Justine My old mother would have said “if you’re going to wear character armour, at least make it fashionable!”

Jones Agreed.

The Face So in the panels in question, we have Stargrave activating his magic-mirror-goop sex-droid and instructing it to… Justine?

Justine Oh what! You’re testing me now? Shit. It’s “enhance tits a percentage” or something like that. And then the blurb! The blurb is what stuck with me, or at least made me remember that it was there. Which is why I floated the idea, what? A couple of weeks back?

Jones Not long, anyways. This thing has been fast. But then, we are living in the Sun of 4-Motion, in which things speed up.

Justine Twelve days.

The Face OK! OK! But the blurb!

Justine Right.

The Face We’ll just read our copy, shall we? “I want the nerdiest guy in school transformed by a gifted surgeon’s knife into a beautiful, sexy girl and exhibited as a living erotic sculpture at Dionysian ceremonies of heathen bondage…”

Justine Ha! You bastard. Had it there all along.

The Face Next panel! Stargrave: “That kind of look.” Text box: “Thus runs the promo copy on Stargrave’s latest, most frustrating sex novel; the alluring and racy cover conceals a dry marine-engineering text with buzzwords like ‘crawlspace’ and ‘Stephanie’s first date’ sprinkled throughout to help maintain the erections of the surprisingly substantial audience for brainy-geek-to-hot-slut gender pretender stories.”

Jones Damn.

The Face There you go. So, couple of questions for you two: how’d it go? Did it, or does it, work? Justine, you’re our pornographer…

Jones Yeah, I just edited all the dry stuff. Going on record.

Justine As erotica? Not really. It’s weird. As an experiment, I’d say it’s a little successful. The text Jones found was some public domain thing from way back in the day, and after he cleaned it up there–

Jones 1921. The fifth edition I pulled was from 1921. Those Google scanned documents are bah-rutal! Lemme check the deets, hold on…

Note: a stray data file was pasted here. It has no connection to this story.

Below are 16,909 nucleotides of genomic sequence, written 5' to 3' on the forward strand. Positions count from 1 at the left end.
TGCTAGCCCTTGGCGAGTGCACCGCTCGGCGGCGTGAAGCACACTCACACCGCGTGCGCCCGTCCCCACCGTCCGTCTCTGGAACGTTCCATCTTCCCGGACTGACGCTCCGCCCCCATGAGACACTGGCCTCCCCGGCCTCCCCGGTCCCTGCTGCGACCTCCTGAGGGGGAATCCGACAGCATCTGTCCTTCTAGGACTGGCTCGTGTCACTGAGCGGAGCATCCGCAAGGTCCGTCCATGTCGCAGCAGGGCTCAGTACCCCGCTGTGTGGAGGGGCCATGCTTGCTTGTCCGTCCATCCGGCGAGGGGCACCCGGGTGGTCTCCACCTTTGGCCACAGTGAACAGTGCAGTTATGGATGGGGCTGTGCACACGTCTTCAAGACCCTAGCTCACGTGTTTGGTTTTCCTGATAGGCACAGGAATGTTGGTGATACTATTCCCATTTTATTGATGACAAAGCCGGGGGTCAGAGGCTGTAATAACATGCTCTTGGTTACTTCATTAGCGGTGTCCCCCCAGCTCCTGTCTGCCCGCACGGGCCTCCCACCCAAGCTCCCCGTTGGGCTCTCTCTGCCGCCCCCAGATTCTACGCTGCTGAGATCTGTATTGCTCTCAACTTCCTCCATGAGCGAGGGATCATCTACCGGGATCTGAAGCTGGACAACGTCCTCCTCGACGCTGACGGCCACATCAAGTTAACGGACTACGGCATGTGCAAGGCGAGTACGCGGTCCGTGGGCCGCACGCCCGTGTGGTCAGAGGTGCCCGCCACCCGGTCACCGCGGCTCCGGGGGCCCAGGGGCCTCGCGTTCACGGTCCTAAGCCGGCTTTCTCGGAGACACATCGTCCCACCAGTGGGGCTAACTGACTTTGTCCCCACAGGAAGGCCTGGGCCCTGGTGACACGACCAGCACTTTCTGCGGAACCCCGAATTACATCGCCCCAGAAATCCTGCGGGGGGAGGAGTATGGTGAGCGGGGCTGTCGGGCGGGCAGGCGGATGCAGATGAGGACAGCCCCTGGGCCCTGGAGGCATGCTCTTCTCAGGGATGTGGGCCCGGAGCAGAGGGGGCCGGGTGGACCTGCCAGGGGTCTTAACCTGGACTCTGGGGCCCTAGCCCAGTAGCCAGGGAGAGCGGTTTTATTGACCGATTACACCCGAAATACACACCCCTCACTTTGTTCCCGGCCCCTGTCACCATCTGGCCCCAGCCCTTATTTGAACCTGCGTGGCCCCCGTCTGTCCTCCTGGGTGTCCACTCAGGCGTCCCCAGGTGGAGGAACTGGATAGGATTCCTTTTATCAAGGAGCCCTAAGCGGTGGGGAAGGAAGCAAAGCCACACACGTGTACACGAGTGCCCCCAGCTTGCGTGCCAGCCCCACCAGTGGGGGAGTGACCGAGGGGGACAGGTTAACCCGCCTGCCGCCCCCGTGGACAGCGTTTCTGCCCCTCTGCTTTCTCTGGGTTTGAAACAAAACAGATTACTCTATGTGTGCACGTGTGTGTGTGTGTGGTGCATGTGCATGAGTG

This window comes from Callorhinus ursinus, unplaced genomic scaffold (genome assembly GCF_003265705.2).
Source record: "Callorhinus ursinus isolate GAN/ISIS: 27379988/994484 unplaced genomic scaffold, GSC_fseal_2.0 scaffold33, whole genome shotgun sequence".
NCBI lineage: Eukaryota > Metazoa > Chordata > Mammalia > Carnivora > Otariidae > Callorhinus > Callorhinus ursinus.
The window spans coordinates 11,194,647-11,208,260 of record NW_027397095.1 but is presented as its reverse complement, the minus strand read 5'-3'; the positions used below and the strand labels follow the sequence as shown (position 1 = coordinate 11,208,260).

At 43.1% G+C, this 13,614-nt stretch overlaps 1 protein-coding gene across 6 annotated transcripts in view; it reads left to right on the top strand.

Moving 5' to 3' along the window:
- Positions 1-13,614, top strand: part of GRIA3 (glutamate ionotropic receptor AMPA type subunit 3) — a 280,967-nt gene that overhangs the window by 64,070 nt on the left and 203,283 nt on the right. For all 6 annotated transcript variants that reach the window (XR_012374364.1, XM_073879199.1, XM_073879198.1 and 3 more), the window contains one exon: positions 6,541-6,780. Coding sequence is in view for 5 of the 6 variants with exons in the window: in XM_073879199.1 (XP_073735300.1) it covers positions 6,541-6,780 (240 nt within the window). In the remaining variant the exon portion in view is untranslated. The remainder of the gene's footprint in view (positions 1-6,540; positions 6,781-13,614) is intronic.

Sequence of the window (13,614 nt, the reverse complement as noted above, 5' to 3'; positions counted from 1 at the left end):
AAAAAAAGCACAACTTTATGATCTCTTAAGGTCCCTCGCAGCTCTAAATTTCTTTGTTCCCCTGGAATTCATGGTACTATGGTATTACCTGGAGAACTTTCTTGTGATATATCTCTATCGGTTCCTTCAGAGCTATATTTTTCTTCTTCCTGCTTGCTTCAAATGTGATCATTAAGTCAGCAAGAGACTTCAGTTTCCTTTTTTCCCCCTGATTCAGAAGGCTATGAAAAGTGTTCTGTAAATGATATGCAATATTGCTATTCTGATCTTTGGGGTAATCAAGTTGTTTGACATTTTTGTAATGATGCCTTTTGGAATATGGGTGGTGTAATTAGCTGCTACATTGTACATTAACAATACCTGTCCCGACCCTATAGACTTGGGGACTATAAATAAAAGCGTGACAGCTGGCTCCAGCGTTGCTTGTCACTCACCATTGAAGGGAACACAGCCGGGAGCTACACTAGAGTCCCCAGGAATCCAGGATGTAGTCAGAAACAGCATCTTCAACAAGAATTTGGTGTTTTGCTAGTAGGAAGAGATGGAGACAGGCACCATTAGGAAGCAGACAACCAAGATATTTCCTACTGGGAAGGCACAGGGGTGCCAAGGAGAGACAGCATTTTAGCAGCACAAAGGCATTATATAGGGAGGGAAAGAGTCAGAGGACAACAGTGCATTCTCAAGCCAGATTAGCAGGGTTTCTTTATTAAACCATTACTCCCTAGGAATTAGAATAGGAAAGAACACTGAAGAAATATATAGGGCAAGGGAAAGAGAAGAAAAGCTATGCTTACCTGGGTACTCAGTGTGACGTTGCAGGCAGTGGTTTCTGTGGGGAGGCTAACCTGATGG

Justine Well, I was reading through it and thinking how best to go about making it work as something a person could have a little wank over, and the archaic language was so… anyway, I just naturally gravitated to Lazenby’s The Pearl. Like you do. And of course, there’s all the pistons and pumping and warm valves and so on. Certainly the larger bodies of text made it easier than the bits that are all formulas and definitions…

Jones Tompkins, Albert Edward. “Marine Engineering (A Text Book)”… oh, sorry. Engineer-Captain A. E. Tompkins, C.B.E., Royal Navy (Retired).

Justine Albert was just a barrel of laughs to work with.

Jones He was a little light on the narrative end of things.

The Face Did you bother to work around that with Seawater & Stars?

Jones Not really?

Justine No. We pretty much took Morrison at his word there. It’s the text, with buzzwords. There’s some story in it, but it’s fragmentary at best. I pulled a couple of lines from The Pearl and there’s small chunks… small?

Jones Small-ish. I wouldn’t say chunks.

Justine There’s a sentence or nine from my own Blackstone series, yes. But mostly it was just me reading through this goddamn thing and dropping dirty stuff in when it seemed appropriate. Which, again, with all the pumping and heating of expanding vapours going on, was surprisingly often!

The Face The question that burns at the heart of things here, lady and gentleman! Can you wank to this?

Jones What can’t you wank to, these days?

Justine Get off his lawn! Darn wanking kids! Wankers!

Jones No, but see, that’s the point of those panels in And We’re All Policemen. Right? That the breakdown of information has brought us to a place where there’s only garbage left in the system. Is narrative even necessary, when sex-entertainment is involved?

Justine As a purveyor of high-class paranormal erotica, I’m obliged to say yes, but as a warp-speed denizen of these hectic End Times, I’d say no. Have you seen the animated sex GIFs?

Jones Nope. What?

The Face Oh yeah!

Justine It’s like, there used to be a process, when the technology for viewing your porn was your Times Square theatre or VHS or Cinemax or whatever the hell they had. You were, for the most part, obligated to slog through a narrative. A shitty one, but still. And then of course the Internet blah blah blah. Faster, weirder. And now, Jesus, they take maybe three, four seconds of the best bit of a porno, and loop it into an animated GIF.

Jones Like those little irritating avatars in profiles?

The Face Naw man, the tech is way better now…

Justine Yup. It’s not, like, full screen HD or anything, but fill a screen with these things and it’s overwhelming. Tumblr is full to bursting with… anyway, that’s the point. It’s all boiling down to sound bites, clips, a barrage of trigger images and phonemes. The fetishization of everything… obviously, I’m for that.

The Face So why not pepper a marine-engineering text with smut? So, it works.

Jones It works. It’s weird. But it works. Mostly it’s funny.

Justine All the funny. I like Chapter One the most. And the Preface.

Jones Which is likely as far as anyone will care to get.

Justine But there are themes. There’s a Madam who shows up randomly, and of course, there’s Stephanie…

The Face From ‘Stephanie’s first date’?